Astronauts prepare for 3rd and final spacewalk

        

CAPE CANAVERAL, Fla. (AP) — Shuttle Discovery’s astronauts have one last spacewalk ahead of them. Late Monday morning, two former schoolteachers — Joseph Acaba and Richard Arnold II — will venture outside the international space station and take another crack at deploying a jammed equipment storage platform. Continue reading

Fermi’s Gamma-Ray Sky

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Scanning the entire sky in gamma-rays, photons with over 50 million times the energy of visible light, the Fermi mission’s Large Area Telescope (LAT) explores the high-energy universe. This all-sky map constructed from 3 months of LAT observations (August 4 to October 30, 2008) represents a deeper, better-resolved view of the gamma-ray sky than any previous space mission. What shines in Fermi’s gamma-ray sky?

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Astronauts Set For Second Spacewalk

A pair of spacewalking astronauts will work on the oldest U.S. solar arrays of the International Space Station on Saturday, taking care to safeguard themselves against the remote chance of electric shocks near the orbital power plant.

NASA astronauts Steven Swanson and Joseph Acaba plan to float outside the space station at about 12:43 p.m. EDT (1643 GMT) to work near the batteries for a pair of 8-year-old solar wings on the outpost’s port-most edge. The chore is one of several to prime the station for future construction and comes one day after Discovery shuttle astronauts unfurled a pair of new solar arrays on the outpost’s starboard side, completing its backbone-like main truss.

But before the spacewalkers exit the station today, they will carefully wrap some of the metal connecting rings on their spacesuits with insulating tape to protect against any slight electrical shocks near their portside worksite, which can be prone to arcing from the surrounding plasma environment.

“With the suits as designed, we believe we have sufficient protection,” space station flight engineer Kwatsi Alibaruho told reporters late Friday.”We’ve just applied some additional factor of safety to drive the probability of a problem absolutely as low as we could.”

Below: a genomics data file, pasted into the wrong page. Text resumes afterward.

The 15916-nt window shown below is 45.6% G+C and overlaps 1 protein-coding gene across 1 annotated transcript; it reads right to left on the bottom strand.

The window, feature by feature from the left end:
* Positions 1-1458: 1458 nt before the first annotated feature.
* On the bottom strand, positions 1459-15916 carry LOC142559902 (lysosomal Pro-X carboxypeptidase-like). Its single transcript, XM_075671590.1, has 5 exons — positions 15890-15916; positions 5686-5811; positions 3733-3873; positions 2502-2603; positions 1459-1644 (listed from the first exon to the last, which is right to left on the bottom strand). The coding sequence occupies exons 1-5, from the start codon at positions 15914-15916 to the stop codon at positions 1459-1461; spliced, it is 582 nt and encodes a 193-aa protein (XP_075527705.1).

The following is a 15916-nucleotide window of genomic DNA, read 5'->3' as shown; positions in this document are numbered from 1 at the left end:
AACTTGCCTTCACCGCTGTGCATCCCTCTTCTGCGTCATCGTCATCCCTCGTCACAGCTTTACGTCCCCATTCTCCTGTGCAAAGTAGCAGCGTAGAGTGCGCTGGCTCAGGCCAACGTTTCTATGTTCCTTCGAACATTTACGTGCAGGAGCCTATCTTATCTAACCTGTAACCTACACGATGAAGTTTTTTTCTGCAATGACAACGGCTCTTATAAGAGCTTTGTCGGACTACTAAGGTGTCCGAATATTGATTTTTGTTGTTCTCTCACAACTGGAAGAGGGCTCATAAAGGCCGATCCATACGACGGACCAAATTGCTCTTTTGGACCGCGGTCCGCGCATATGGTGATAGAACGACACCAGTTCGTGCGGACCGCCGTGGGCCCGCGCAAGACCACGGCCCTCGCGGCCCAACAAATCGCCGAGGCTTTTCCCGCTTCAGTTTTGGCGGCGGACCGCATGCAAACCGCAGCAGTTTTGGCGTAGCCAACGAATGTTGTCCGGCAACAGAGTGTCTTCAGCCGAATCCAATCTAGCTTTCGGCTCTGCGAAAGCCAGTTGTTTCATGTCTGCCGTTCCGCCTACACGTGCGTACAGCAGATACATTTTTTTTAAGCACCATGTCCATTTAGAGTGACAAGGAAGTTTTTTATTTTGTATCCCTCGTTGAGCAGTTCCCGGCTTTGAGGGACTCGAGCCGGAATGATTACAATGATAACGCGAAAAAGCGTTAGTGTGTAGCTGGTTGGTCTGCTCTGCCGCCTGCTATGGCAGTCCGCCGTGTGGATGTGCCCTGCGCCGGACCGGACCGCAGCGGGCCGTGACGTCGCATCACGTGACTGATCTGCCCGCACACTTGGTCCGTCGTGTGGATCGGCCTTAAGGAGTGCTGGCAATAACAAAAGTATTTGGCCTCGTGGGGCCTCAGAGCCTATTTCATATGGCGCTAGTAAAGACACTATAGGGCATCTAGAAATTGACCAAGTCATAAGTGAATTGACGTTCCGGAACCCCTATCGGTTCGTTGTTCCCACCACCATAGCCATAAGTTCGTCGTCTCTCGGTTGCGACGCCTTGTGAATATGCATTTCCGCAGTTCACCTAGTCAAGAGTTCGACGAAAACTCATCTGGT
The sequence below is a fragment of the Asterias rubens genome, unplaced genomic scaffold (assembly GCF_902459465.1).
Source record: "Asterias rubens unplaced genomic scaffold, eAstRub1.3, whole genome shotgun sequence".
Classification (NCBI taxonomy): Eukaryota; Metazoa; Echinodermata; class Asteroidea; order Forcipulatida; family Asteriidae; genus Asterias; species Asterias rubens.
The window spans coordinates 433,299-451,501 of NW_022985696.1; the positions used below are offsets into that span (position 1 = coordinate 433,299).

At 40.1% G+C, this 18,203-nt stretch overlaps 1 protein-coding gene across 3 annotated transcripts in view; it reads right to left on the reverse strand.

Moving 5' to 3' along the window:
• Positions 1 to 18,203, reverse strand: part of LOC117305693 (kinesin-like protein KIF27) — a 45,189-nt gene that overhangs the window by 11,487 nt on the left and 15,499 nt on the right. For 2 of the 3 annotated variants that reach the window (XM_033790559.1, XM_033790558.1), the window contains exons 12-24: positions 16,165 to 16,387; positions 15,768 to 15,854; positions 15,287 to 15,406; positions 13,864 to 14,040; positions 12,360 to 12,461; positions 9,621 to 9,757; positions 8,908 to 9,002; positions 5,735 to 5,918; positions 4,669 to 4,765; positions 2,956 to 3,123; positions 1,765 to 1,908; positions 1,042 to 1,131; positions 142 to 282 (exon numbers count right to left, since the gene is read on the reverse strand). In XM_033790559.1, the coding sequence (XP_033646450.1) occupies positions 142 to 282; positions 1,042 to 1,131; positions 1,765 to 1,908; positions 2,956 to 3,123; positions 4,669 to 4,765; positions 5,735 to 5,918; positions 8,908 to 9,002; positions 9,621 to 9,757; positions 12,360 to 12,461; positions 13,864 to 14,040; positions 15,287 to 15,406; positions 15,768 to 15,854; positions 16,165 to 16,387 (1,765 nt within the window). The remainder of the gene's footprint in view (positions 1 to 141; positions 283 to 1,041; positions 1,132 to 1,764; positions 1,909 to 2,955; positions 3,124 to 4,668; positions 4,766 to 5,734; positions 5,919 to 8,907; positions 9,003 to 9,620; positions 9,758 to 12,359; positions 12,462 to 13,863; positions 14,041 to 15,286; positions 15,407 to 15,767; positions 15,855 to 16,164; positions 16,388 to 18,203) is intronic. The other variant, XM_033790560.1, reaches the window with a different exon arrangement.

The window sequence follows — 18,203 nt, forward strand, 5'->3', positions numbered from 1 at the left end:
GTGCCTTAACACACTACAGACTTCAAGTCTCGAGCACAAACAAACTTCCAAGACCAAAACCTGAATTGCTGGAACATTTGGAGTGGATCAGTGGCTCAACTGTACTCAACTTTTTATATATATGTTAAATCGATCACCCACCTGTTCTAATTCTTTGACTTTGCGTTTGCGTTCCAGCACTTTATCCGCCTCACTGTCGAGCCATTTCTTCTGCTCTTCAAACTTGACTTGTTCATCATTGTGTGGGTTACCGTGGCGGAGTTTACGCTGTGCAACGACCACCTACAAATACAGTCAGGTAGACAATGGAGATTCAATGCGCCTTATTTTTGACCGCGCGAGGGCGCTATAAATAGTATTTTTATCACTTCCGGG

Alibaruho said the risk an astronaut receiving even a mild electric shock is extremely remote, and the voltage and currents involved are very small. But NASA rules call for an immediate end to any spacewalk if any shock – no matter how small – should one occur, he added.

Spacewalking astronauts rely on their spacesuits functioning properly, including onboard electronics, while working outside a spacecraft.

Busy spacewalk on tap

Today’s spacewalk is the second of three for Discovery’s 13-day mission, but has been revamped after launch delays prompted NASA cut a planned fourth excursion in order to complete the shuttle flight before the arrival of a Russian Soyuz spacecraft ferrying a new station crew next week.

The spacewalk will be the fourth for Swanson and the first for Acaba, a former schoolteacher who is making his first spaceflight. It will send them to various locations across the space station’s metallic backbone, a massive truss that is longer than a football field.

“They’re ready to go,” Discovery skipper Lee Archambault told Mission Control late Friday. “We’re very much looking forward to another day on orbit.”

Swanson and Acaba will loosen bolts on the portside solar wing batteries so future spacewalkers can replace them later this year. They also plan to prepare the station to receive two future cargo carriers, take infrared photographs of a damaged radiator and install a new navigation antenna to help Japan’s first unmanned cargo ship – the H-2 Transfer Vehicle – dock at the orbiting lab later this year.

While the spacewalkers work outside the station, astronauts inside are expected to begin testing repairs to part of the outpost’s urine recycling system. The device, a distillation assembly, is part of a larger system to recycle condensation, astronaut urine and sweat back into pure water for drinking, food preparation, bathing and other uses. It has been broken since December.